Art Basel began half a century ago in a small Swiss city that has now metamorphosed into a major cultural centre within the region. This year (September 24th to September 26th) it was also the first major art fair post the lockdowns. It’s a sort of litmus test to judge the wellbeing of the global art market. The joy of returning to a real-life art fair after almost two years, where one could wander aimlessly, avoid people and studiously ignore the usual suspects was enough incentive to brave the mandatory Covid protocols of being fully vaccinated (yes, finally the Swiss relented and gave Covishield the green signal); else a recent negative test plus the presence of enough antibodies was mandated.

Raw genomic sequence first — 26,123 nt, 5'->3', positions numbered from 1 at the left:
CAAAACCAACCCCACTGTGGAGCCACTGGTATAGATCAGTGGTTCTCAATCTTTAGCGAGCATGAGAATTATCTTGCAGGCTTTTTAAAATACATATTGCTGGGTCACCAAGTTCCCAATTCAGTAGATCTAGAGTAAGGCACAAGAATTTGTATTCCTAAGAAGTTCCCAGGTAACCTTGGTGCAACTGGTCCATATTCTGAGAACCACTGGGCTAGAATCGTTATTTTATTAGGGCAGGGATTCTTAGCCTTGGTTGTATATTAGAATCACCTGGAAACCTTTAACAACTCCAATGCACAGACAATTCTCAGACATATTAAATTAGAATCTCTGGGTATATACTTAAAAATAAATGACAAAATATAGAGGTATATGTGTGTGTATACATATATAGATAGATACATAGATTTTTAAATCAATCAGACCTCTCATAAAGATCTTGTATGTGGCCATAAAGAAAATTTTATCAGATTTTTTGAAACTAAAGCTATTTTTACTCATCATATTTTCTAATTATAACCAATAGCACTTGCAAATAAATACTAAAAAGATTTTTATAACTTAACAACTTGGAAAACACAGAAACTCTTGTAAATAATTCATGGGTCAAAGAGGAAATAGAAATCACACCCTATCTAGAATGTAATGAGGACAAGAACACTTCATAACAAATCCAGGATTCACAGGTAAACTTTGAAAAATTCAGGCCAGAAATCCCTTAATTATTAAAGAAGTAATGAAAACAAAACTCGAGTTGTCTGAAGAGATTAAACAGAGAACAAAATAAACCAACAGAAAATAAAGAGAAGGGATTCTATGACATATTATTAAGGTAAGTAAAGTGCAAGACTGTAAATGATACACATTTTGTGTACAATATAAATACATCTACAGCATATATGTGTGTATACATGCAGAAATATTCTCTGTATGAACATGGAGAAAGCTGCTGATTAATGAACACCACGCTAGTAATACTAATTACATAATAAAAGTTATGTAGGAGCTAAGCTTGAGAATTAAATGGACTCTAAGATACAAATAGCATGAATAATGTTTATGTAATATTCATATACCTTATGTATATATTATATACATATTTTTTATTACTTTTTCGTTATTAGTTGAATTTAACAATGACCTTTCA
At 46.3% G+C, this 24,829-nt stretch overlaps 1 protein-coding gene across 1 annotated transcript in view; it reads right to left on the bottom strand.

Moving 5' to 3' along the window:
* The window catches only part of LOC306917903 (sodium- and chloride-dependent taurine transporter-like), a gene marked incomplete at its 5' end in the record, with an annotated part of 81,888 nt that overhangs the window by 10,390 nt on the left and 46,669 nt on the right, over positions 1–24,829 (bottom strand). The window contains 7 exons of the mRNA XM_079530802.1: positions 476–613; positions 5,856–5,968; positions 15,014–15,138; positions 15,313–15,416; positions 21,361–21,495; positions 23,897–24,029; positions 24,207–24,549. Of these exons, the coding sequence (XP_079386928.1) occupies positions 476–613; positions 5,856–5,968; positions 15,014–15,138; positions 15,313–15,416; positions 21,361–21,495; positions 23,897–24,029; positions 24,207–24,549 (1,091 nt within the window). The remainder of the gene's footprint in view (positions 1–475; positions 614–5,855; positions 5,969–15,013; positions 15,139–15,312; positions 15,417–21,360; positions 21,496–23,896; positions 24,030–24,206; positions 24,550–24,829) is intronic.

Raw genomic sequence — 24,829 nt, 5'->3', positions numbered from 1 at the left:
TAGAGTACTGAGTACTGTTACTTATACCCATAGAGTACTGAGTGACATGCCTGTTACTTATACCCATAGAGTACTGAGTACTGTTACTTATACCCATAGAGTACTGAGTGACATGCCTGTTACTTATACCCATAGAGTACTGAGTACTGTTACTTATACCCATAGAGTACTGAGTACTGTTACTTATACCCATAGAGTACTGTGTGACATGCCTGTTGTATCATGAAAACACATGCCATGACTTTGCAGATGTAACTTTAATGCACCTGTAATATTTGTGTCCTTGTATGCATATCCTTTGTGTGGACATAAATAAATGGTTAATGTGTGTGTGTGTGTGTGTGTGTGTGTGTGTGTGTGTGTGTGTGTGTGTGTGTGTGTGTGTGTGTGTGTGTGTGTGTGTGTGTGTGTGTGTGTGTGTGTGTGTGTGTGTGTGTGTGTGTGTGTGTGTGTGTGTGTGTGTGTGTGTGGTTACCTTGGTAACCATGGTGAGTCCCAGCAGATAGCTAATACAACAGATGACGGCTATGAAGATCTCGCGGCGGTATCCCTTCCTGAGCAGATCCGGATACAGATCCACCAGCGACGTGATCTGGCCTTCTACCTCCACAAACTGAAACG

Perhaps the most telling change at the fair was the alteration in the tone and tenor. The snobbish vanguard galleries seem to have discovered a welcome humility and transparency, perhaps for the first time, while still dispensing tired obtuse humbug statements that art ‘experts’ spill to unsuspecting collectors and art aficionados alike. While few of us have pretended to enjoy digital experiences on the fly, nothing quite beats the haughty arrogance of in-person fairs, the forced neurosis of attending the must-do boring art parties coupled with indifferent wines and impoverished first-world small plates and others. The digital experience versus the in-person art fair is akin to retail therapy, and still packs that elusive allure despite the risks in a pandemic world. Missing in action was the typical Swiss handshake, and the mandatory air kiss was considered sheer blasphemy. Just in case you were allergic to dust, animals, men and women in black, immediate medication was imperative. The art world doesn’t take kindly to sneezing within its hallowed portals.